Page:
Rescue robotics founder talks about enabling emergency responders to routinely save lives through physically situated artificial intelligence.
Dr Murphy works at Texas A&M University, in the Department of Computer Science and Engineering, where she created the Center for Robot-Assisted Search and Rescue (CRASAR) [new window]. She became involved in this area in 1995, the year of the Oklahoma City bombing, when one of her graduate students went off to become part of the search and rescue volunteer team.
"My student, John Blitch went to assist when the building collapsed, and came back just devastated because he felt like these small rovers that everybody was looking to build for Mars exploration could have been used to save lives," she says.
"The idea was that you could insert them into the interior of the rubble to find those trapped. Typically in a response you're lucky if you can find victims right there at the surface within ten, maybe 20 feet. Most trapped survivors are 40 feet or deeper in there, and you just can't get to them. With robots we could reach, and reassure them, quick enough.
"It became very compelling that someone needed to attack this domain, show people how robots could be used for search and rescue, so I started the research."
And so Murphy began to start building a community of researchers, getting emergency response organisations involved and looking at how rescue technology could be improved.
"It's a lifetime's work. That's one of the things that is so engaging to me, it is a life passion. This is what I do," Murphy says.
"Disasters happen very rarely, and then people pour in lots of money during the disaster, but it's the years and years of prep before that that make the difference. We do a lot of work at each disaster site," she says. "Our team just got back from a building collapse in Cologne, Germany. We write up our results, we work with industry to tell them what they could do that's different. We try to educate and share results with the scientific community."
Although still a young technology, the number of people working in this sector is growing. Snake robots are being built at Carnegie-Mellon and cockroaches at Case Western. These different designs allow robots to access tougher disaster zones, using different movement design and sizes to get through which were until recently, impossible gaps. But it's only out in the field that they can be tested for real.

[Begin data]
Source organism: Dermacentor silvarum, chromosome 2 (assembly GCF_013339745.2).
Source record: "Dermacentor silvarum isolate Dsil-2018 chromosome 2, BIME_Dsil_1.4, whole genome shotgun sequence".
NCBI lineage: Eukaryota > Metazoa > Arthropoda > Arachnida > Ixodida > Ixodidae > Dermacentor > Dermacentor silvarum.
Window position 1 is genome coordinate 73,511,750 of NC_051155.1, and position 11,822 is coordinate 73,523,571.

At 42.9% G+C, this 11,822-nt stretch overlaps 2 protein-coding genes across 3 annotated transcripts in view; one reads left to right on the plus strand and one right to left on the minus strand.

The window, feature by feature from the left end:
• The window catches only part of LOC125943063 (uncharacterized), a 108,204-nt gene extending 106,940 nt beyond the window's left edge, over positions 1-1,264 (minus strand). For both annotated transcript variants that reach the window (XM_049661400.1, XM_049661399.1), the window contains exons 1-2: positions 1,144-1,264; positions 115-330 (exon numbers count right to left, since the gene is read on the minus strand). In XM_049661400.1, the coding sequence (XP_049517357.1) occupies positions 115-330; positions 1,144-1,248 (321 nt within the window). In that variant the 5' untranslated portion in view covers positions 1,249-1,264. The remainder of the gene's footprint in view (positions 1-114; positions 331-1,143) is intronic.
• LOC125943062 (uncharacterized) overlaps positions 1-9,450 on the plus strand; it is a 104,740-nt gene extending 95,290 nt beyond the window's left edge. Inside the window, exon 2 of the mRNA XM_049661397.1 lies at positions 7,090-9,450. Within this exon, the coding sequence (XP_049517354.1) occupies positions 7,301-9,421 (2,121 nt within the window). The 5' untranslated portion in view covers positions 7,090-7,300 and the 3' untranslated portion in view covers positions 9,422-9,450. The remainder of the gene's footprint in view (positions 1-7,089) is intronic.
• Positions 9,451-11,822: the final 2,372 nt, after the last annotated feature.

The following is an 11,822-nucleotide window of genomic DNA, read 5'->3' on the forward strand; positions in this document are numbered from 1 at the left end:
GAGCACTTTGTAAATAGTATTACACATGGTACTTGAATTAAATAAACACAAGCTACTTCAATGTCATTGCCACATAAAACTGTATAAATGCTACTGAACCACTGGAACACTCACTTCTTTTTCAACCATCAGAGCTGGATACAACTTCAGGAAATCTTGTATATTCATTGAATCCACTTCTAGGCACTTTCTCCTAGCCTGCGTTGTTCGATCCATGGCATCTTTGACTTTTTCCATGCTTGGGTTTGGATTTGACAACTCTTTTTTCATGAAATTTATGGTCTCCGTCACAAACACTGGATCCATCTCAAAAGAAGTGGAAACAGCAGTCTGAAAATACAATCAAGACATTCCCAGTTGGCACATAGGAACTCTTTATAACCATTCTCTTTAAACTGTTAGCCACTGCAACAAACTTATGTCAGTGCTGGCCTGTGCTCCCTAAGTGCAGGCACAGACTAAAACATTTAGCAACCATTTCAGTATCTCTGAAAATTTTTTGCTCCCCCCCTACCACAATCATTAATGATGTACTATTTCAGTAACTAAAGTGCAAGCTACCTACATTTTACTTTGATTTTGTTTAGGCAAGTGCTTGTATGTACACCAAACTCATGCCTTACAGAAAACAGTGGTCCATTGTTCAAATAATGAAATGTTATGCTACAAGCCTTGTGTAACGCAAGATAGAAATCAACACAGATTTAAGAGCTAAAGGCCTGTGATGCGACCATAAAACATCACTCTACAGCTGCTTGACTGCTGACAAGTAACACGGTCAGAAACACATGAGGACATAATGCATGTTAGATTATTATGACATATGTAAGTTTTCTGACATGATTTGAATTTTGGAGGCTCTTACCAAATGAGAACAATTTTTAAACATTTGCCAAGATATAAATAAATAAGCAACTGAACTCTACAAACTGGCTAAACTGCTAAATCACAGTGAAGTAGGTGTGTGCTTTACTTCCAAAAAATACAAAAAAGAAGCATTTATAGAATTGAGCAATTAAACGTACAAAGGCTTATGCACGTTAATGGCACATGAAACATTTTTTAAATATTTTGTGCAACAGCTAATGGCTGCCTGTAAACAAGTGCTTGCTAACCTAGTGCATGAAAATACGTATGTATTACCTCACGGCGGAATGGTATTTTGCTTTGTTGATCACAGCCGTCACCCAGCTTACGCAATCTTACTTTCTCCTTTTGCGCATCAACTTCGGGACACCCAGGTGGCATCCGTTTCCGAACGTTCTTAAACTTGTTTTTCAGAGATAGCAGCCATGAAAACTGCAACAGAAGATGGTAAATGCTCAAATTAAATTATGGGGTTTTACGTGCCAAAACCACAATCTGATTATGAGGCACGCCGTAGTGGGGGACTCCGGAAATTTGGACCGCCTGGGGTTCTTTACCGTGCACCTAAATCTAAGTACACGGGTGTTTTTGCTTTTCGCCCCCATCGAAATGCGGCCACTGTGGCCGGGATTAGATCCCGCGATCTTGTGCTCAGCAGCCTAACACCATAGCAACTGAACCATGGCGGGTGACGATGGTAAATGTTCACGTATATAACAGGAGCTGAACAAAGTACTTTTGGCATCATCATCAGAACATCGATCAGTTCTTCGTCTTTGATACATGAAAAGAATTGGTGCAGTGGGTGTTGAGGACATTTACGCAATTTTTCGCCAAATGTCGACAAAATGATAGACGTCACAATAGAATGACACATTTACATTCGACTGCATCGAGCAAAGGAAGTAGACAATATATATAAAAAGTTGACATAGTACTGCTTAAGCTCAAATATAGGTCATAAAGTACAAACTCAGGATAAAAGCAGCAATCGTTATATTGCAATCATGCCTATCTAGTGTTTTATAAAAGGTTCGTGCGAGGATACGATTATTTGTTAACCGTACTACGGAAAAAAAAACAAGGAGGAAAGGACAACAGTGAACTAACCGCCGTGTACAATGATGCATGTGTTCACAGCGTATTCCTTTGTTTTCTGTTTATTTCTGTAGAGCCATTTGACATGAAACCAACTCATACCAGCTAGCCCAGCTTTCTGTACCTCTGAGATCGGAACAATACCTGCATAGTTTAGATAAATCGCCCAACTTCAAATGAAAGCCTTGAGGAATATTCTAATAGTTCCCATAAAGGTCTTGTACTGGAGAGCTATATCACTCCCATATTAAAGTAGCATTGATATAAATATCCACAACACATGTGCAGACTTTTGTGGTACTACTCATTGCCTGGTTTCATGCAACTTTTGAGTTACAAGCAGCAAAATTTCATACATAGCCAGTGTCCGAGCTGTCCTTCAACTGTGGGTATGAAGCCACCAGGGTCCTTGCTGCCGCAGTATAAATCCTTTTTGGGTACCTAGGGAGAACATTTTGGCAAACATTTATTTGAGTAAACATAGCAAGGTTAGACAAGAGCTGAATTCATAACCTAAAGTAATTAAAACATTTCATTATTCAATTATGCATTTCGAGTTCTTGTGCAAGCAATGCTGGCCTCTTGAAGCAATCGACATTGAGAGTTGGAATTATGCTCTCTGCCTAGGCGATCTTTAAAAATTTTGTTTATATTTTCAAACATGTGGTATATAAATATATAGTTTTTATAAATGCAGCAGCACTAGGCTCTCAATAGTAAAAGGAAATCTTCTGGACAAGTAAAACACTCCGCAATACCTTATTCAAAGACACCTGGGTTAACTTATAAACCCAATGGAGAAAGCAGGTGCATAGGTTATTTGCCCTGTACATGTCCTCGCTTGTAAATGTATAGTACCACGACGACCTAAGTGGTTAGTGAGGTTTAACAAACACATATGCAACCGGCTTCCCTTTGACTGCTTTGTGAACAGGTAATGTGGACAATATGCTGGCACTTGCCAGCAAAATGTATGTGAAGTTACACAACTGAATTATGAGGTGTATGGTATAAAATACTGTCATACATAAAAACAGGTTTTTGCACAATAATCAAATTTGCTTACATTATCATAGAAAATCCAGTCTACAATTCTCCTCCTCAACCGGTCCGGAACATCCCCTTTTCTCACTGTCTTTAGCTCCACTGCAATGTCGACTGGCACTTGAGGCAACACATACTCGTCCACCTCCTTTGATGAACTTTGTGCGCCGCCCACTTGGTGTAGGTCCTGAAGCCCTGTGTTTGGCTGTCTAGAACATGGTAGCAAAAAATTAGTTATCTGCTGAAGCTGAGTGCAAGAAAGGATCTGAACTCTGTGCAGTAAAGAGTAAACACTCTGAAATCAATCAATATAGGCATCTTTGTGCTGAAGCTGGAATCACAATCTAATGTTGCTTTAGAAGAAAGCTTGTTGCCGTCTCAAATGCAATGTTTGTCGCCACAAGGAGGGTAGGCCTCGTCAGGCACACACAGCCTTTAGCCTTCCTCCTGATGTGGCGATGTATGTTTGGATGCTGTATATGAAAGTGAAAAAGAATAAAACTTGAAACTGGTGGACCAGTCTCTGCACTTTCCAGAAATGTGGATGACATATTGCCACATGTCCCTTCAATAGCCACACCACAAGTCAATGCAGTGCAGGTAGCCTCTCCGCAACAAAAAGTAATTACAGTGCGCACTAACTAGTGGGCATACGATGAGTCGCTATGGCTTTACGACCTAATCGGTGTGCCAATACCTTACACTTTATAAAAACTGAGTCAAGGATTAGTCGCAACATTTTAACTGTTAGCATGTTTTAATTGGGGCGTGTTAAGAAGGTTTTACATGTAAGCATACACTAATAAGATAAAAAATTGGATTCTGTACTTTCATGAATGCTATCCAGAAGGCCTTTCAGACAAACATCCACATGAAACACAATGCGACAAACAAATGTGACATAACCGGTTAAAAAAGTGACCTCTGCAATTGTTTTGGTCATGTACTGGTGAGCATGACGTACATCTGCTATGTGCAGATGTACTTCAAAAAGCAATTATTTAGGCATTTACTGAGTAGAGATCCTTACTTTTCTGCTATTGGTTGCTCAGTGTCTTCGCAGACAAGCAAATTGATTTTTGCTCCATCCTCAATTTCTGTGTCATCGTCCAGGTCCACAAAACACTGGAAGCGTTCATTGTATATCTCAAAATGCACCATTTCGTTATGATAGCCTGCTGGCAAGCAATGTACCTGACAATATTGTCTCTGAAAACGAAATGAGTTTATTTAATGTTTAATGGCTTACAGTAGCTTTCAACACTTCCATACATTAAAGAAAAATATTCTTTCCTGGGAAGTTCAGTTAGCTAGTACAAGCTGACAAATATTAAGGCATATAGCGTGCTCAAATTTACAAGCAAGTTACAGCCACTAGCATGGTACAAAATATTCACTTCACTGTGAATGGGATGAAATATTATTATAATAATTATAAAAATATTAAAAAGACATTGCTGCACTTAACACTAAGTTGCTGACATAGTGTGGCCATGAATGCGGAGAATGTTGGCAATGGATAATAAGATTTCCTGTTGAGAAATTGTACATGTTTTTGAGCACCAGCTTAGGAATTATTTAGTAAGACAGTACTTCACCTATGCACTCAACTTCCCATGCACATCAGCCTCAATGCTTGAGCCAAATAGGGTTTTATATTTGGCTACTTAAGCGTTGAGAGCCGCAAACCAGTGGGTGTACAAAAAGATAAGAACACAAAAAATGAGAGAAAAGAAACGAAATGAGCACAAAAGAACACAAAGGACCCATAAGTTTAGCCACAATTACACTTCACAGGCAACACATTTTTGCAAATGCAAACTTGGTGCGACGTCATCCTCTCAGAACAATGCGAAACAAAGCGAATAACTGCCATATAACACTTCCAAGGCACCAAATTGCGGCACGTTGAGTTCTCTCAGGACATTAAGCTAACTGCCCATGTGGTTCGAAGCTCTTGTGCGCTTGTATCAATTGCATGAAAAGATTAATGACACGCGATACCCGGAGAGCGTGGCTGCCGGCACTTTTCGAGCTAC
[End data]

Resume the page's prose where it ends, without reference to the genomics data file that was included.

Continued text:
"One of the things that we learned was researchers are often overeager, saying they can do things whilst having no idea if it's really going to work. During a disaster you don't do anything unless you're really, really sure what it can and can't do," Murphy says.
"That requires a lot of field experience with mud, snow, and rain. It's not just in the lab, or running around a culvert pipe. Our team has dealt with many on-site collapsed buildings, so we know what robot will and won't work in each situation. We share our experience with the community so the robots can improve."
Indeed, design is key to the success and use of a rescue robot. For example CRASAR regularly uses designs shaped around caterpillars and snakes.
"When you think of a caterpillar you don't think of a powerful creature. But think of it as something that can go between these concrete floors that have been flattened together," Says Murphy. "We can look to see if there's something beyond. Then there's snakes - they can get into places we've never been able to before."
But the team is always looking for the next advancement, with one focus being on human-robot interaction.
They can now attach tubes to robots, offering survivors a drink whilst they wait for rescue, or a microphone so they can interact with the rescuer and keep calm. The robots can even blow hot air at the survivor if they are in a cold environment.
"Now the robot can carry small things to survivors," says Murphy. "During a recent mine collapse in Australia, there were two miners who were able to be given a walkie-talkie and some light so they could talk to friends. When they got bored they asked for an iPod so they could listen to the Foo Fighters whilst waiting for rescue!"
Microsoft has even funded the Buddy Survivor Pet, which is essentially a two-way video conferencing kit that can be put on a robot. You can surf the web, watch yourself appear on CNN with it or chat with family and friends, keeping you occupied whilst you wait for the rescuers to reach you.
However research has shown that humans may react in certain ways to the robots - they might feel they are rude by shining lights in their faces or getting too close. Working with psychologists to consider the state of mind of survivors, the CRASAR team are taking these factors on board when it comes to the design of future rescue robots and how they are used.
The research is endless but already benefits are clear. More and more lives are being saved thanks to rescue robots, and it all came about because of one engineer's goal to make a difference.